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Living Torah

By Rabbi Ari Enkin, rabbinic director, United with Israel

A major theme in this week’s Torah portion (in Israel), which is Emor (Leviticus 21:1-24:3, is the holiness of the “Priestly Class” of the Jewish people (known as the Kohanim) and the strict code of holiness that they are required to follow.

One of the rules that applies to a Kohen is that he is forbidden to come into contact with the dead. The only exception to this rule is for his seven closest relatives. A Kohen is allowed to defile himself to tend to the funeral and burial of such relatives, but once they are buried, he may never go back to the cemetery. There are no exceptions to this rule. A Kohen is simply forbidden to attend the funeral of a friend or distant relative.

Another rule is the prohibition against marrying a divorcee or a convert. Not that there is anything wrong with a divorcee or a convert, but a Kohen is simply required to maintain an immaculate and impeccable code of purity which requires him to marry a woman who was born Jewish and never married. There are many other such rules as well.

The Torah introduces all these restriction with the words “Vayomer Hashem el Moshe Daber El Hakohanim” (And G-d said to Moses tell the kohanim…), but in most Torah portions, the reading is introduced with the words “Vayedaber Hashem el Moshe leimor” (And G-d spoke to Moses saying). Our Sages tell us that the difference between Vayomer (said) and Vayedaber (spoke) is that Vayomer refers to a more gentle manner of conveying a message, while Vayedaber is slightly harsher.

As such, the question is asked: Why do the Torah portion and all the restrictions placed upon kohanim open with Vayomer? One would think that in advance of a whole list of demanding rules, the opening word would be Vayedaber. This would better convey a message that God “means business,” so to speak, and that the Kohanim must follow these laws – or else. Instead, the Torah uses the more gentle and even loving wording of Vayomer – as if the Kohanim are excitingly looking forward to being bound to all these rules!

Priestly blessing

Kohanim perform the priestly blessing at a mass prayer session at the Western Wall in Jerusalem. (Miriam Alster/Flash90)

The answer, it is explained, is that the Kohanim were charged with being the spiritual role models of the Jewish people. For a person to truly feel like a teacher, leader, and role model, he must be made to feel special. That he is different and unique. His lifestyle is not “difficult” in the common usage of the word…just held to a higher standard. However, if a person is told that he is going to be the leader and role model, and as such, that his life is going to restrictive and difficult, then he really won’t be too excited to take on the role, let alone be successful.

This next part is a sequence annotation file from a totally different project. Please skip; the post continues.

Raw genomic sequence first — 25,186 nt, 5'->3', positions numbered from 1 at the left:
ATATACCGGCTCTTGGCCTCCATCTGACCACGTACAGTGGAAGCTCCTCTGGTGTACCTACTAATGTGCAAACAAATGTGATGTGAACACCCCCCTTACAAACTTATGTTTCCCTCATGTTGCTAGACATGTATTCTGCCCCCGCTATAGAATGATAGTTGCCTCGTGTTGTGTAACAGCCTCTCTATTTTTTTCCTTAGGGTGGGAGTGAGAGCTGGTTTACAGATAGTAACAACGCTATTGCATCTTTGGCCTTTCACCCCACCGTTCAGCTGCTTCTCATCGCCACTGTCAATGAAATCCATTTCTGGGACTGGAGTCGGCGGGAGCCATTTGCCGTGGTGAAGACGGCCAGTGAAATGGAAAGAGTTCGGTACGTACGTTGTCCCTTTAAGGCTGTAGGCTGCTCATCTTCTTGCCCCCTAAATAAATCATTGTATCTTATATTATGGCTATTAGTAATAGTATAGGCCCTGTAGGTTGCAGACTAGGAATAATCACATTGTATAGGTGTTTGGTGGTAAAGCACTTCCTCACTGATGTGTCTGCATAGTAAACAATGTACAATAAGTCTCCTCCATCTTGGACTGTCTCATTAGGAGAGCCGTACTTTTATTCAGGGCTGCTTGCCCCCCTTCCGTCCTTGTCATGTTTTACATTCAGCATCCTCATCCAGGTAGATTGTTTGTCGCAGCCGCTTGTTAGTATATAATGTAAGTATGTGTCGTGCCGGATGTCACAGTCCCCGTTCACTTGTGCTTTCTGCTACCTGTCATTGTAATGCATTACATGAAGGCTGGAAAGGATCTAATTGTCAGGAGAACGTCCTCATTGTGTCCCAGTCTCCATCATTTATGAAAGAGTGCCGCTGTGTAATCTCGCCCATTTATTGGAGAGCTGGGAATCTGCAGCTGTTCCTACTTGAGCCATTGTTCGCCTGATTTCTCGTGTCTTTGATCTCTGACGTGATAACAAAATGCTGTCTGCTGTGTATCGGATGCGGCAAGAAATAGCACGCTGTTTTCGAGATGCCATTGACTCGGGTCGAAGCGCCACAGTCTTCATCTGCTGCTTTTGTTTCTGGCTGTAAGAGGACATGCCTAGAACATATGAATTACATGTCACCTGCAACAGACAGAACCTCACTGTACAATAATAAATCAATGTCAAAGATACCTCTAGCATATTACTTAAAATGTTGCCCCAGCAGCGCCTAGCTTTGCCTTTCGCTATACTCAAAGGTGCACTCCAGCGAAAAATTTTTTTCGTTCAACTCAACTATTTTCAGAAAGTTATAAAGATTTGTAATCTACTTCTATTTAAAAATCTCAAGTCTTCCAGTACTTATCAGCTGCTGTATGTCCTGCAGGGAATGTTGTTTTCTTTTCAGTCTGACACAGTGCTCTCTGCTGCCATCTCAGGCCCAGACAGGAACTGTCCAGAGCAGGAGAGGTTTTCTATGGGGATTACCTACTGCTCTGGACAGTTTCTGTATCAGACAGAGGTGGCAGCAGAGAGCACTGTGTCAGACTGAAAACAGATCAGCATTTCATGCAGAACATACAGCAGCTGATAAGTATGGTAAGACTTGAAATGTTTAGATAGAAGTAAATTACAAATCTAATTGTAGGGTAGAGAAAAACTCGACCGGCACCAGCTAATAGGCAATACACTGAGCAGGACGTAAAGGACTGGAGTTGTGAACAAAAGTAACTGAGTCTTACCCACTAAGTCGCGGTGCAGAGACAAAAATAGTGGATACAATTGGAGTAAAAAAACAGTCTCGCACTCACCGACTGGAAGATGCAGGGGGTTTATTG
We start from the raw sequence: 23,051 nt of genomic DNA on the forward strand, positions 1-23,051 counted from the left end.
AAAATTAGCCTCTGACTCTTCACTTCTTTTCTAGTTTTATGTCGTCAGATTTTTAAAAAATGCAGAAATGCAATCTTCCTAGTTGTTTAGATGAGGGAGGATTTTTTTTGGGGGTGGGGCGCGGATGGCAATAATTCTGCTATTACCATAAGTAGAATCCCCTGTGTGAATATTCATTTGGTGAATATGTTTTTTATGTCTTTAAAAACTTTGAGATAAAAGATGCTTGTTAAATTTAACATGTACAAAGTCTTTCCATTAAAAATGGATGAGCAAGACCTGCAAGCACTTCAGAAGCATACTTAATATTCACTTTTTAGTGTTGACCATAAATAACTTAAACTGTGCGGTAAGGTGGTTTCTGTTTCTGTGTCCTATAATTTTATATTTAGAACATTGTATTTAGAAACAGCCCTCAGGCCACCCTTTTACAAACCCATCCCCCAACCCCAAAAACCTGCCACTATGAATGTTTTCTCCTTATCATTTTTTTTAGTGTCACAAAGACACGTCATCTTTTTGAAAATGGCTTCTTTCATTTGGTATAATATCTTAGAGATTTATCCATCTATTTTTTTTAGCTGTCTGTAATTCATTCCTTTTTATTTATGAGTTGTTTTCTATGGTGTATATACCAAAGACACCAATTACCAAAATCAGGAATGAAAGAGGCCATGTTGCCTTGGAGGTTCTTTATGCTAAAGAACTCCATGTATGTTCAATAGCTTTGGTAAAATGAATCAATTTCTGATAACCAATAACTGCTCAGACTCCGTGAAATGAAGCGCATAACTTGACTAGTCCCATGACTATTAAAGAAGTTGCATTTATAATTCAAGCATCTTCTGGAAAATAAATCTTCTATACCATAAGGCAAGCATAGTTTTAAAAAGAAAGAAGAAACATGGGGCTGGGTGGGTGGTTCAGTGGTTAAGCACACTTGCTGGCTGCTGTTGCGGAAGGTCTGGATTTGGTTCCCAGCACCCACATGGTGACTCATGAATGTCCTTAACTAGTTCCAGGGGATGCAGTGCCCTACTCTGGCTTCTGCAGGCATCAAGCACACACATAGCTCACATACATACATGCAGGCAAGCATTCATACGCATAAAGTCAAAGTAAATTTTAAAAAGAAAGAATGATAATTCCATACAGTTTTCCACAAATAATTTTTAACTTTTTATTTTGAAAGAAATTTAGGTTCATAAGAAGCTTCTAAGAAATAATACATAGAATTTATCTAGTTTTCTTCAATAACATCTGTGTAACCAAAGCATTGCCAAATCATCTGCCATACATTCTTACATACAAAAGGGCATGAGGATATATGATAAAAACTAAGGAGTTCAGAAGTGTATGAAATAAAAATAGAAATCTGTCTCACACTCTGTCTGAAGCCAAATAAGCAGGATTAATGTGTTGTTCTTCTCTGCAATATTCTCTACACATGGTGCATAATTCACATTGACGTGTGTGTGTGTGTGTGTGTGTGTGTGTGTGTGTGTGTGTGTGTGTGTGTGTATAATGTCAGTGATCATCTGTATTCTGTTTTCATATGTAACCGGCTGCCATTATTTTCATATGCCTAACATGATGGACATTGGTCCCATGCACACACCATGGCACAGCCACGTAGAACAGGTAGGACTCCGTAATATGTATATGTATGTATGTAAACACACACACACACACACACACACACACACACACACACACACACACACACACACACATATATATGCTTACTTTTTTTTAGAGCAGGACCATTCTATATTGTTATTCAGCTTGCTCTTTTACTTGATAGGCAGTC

This is why the Torah introduces this portion with
Vayomer, as if to tell the Kohanim, “How fortunate are you that you have been chosen to show the people how to serve God. Don’t think that I am giving you a restrictive lifestyle. Rather, I am giving you a lifestyle that will bring blessing upon you and on the nation.”

Indeed, to this very day, Kohanim who are not especially religious or observant appreciate their unique role and will not violate the Kohanic code of purity even if they do not keep most other mitzvot (commandments) of the Torah.

And so it is with the mentors, teachers and role models in our lives. They are extremely special people. And they do have to live up to a higher standard. But they must realize – and even be told — that living up to such standards is a privilege, not a burden.

We cannot become Kohanim. If you weren’t born a Kohen, you’ll never be one. But we all can become role models and leaders in our own way. By living up to a higher standard in all our dealings, we will be able to influence people far beyond our reach.

For more insights by Rabbi Ari Enkin on this week’s Torah portion, click on the links below.

https://unitedwithisrael.org/living-torah-showing-compassion-even-to-criminals/

https://unitedwithisrael.org/living-torah-laws-of-purity-stress-mutual-respect/

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